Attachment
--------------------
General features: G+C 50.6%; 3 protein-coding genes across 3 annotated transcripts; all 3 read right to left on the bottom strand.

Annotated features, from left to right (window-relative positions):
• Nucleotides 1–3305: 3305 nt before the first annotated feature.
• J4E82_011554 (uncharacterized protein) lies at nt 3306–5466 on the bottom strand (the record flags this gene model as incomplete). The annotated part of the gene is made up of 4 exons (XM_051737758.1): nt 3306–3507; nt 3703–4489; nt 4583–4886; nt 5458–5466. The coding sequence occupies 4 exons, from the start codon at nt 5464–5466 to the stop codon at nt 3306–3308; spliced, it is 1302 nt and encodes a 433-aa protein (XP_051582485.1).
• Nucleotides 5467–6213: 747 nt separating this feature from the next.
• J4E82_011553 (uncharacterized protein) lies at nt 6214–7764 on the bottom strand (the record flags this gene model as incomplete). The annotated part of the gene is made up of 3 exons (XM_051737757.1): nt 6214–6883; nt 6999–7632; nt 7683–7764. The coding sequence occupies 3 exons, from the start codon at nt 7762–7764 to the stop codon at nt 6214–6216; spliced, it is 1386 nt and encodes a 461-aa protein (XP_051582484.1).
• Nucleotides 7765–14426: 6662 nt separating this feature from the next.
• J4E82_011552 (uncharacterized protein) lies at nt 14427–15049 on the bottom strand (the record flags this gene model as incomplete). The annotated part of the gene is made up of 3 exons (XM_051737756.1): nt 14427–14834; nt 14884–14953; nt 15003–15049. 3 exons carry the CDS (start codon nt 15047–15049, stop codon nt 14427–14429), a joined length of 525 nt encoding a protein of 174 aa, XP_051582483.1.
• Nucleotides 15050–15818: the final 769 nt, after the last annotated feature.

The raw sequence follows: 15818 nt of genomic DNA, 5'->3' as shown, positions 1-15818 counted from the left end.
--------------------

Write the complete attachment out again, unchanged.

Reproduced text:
General features: G+C 50.6%; 3 protein-coding genes across 3 annotated transcripts; all 3 read right to left on the bottom strand.

Annotated features, from left to right (window-relative positions):
• Nucleotides 1–3305: 3305 nt before the first annotated feature.
• J4E82_011554 (uncharacterized protein) lies at nt 3306–5466 on the bottom strand (the record flags this gene model as incomplete). The annotated part of the gene is made up of 4 exons (XM_051737758.1): nt 3306–3507; nt 3703–4489; nt 4583–4886; nt 5458–5466. The coding sequence occupies 4 exons, from the start codon at nt 5464–5466 to the stop codon at nt 3306–3308; spliced, it is 1302 nt and encodes a 433-aa protein (XP_051582485.1).
• Nucleotides 5467–6213: 747 nt separating this feature from the next.
• J4E82_011553 (uncharacterized protein) lies at nt 6214–7764 on the bottom strand (the record flags this gene model as incomplete). The annotated part of the gene is made up of 3 exons (XM_051737757.1): nt 6214–6883; nt 6999–7632; nt 7683–7764. The coding sequence occupies 3 exons, from the start codon at nt 7762–7764 to the stop codon at nt 6214–6216; spliced, it is 1386 nt and encodes a 461-aa protein (XP_051582484.1).
• Nucleotides 7765–14426: 6662 nt separating this feature from the next.
• J4E82_011552 (uncharacterized protein) lies at nt 14427–15049 on the bottom strand (the record flags this gene model as incomplete). The annotated part of the gene is made up of 3 exons (XM_051737756.1): nt 14427–14834; nt 14884–14953; nt 15003–15049. 3 exons carry the CDS (start codon nt 15047–15049, stop codon nt 14427–14429), a joined length of 525 nt encoding a protein of 174 aa, XP_051582483.1.
• Nucleotides 15050–15818: the final 769 nt, after the last annotated feature.

The raw sequence follows: 15818 nt of genomic DNA, 5'->3' as shown, positions 1-15818 counted from the left end.